It’s 2018 and employee fatalities caused by confined spaces are still a growing concern for workers as they step foot on their worksites each day. OSHA Standard 29 CFR 1910.146(c)(1) defines a confined space as having a “limited or restricted means for entry or exit and is not designed for continuous occupancy.”
Toxic fumes, reduced oxygen levels, and combustible atmospheres are among the most dangerous hazards workers face. Even with an abundance of knowledge, air sampling technology and Personal Protective Equipment (PPE) available to employees, careless mistakes are made when entry and exit procedures aren’t carried out properly.
“Canary in a Coal Mine”
Before sophisticated gas detection technologies were invented, coal miners were required to rely on the help of canaries to detect carbon monoxide and other toxic gases upon entering a potentially hazardous atmosphere. If the canary died during the descent down into the tunnel, this alerted the miner that toxic gases were present, encouraging them to evacuate immediately. Luckily, the days of the “Canary in a Coal Mine” are long gone. Today, workers have access to a variety of instruments such as gas monitors and confined space monitors that allow them to take measurements of the atmosphere before entering a confined space. Relying on safety equipment alone, however, isn’t enough. Deaths can still occur when protocols aren’t in place, or worse, employees choose to ignore them.
In 2017, three utility workers in Key Largo, Florida died when they entered a manhole and became asphyxiated by poisonous fumes. According to a report by The Washington Post, what began as a one-man job, quickly turned into a rescue attempt by two other workers, causing a chain reaction. None of the men followed the proper entry procedures and failed to wear respiratory protection, leaving each of the men unconscious once they entered the manhole. As a result, OSHA cited Douglas N. Higgins, Inc. and its contracting company, McKenna Contracting with 10 violations and a total of $119,507 in penalties. According to OSHA, the company failed to:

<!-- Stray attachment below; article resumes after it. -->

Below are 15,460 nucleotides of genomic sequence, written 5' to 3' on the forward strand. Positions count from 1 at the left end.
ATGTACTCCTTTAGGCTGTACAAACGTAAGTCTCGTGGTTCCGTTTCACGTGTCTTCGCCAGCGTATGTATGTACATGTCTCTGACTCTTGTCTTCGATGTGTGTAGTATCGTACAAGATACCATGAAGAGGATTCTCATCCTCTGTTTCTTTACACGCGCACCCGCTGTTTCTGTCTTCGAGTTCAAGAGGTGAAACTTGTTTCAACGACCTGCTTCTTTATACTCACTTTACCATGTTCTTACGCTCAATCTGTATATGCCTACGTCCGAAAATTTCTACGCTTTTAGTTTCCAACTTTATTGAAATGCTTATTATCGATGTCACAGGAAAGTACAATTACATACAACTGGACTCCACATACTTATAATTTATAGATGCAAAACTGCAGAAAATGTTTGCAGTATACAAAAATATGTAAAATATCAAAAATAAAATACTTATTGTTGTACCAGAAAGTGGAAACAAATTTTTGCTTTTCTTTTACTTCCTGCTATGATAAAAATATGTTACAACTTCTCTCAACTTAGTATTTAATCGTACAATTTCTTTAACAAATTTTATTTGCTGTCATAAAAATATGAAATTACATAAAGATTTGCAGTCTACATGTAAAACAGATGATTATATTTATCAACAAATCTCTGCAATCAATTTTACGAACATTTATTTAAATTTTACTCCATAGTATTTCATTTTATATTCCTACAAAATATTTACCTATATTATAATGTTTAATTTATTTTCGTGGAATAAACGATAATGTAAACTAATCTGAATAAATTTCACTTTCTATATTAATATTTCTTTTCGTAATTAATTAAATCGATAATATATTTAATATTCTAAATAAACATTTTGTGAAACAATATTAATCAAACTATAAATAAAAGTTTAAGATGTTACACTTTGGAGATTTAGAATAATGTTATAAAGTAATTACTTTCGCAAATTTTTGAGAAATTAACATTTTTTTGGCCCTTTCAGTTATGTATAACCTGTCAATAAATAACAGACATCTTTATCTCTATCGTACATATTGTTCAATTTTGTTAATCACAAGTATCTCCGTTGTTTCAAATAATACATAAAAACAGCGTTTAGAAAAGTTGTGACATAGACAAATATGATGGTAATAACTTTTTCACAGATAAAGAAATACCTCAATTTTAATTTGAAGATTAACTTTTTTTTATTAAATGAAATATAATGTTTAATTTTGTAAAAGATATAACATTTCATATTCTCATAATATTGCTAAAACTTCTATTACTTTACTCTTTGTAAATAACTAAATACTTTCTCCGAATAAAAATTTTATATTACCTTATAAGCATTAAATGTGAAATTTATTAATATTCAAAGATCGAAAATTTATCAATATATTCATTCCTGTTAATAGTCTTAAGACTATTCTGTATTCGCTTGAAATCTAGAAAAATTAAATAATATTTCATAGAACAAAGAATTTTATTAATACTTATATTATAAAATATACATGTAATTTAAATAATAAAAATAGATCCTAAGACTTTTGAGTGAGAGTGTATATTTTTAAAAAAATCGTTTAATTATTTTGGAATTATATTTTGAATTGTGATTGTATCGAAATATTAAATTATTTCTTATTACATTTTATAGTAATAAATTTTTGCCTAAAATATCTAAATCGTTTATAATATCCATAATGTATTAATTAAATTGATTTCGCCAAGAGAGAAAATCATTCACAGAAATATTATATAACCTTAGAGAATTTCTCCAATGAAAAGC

- Purge and ventilate the confined space
- Test for toxic gases before allowing the employee(s) to enter
- Provide necessary rescue and emergency equipment to employees
For a full list of violations, click here.
Learning from Past Mistakes
Although the hazards of working in confined spaces are many, most of the deaths we see reported each year are 100% preventable. Providing adequate training and safety equipment to your employees is critical in protecting them from unnecessary risks and implementing safe work practices on your worksite.
Before allowing work to be performed, a hazard assessment should be completed that takes into account the potential types of atmospheres, physical hazards, and temperature extremes employees may face as they enter and exit a permit confined space. Our safety specialists are here to assist you in identifying hazards and select the best instrumentation for your worksite.
Want to learn more about proper Confined Space Entry? CLICK HERE to download a poster for your worksite.
CLICK HERE to learn more about the Instrumentation products ORR Safety offers.
Confined spaces overview. Retrieved from: https://www.osha.gov/SLTC/confinedspaces/
"The Story of the Real Canary in the Coal Mine." Retrieved from: https://www.smithsonianmag.com/smart-news/story-real-canary-coal-mine-180961570/
"One by one, 3 utility workers descended into a manhole. One by one, they died." Retrieved from: https://www.washingtonpost.com/news/morning-mix/wp/2017/01/18/three-utility-workers-descend-to-their-deaths-in-florida-manhole-overcome-by-fumes/?noredirect=on&utm_term=.4d18e07f99c8
"OSHA: Safety Failures Led to Workers' Death in Key Largo Manhole." Retrieved from: https://miami.cbslocal.com/2017/07/18/osha-safety-failures-death-key-largo-workers/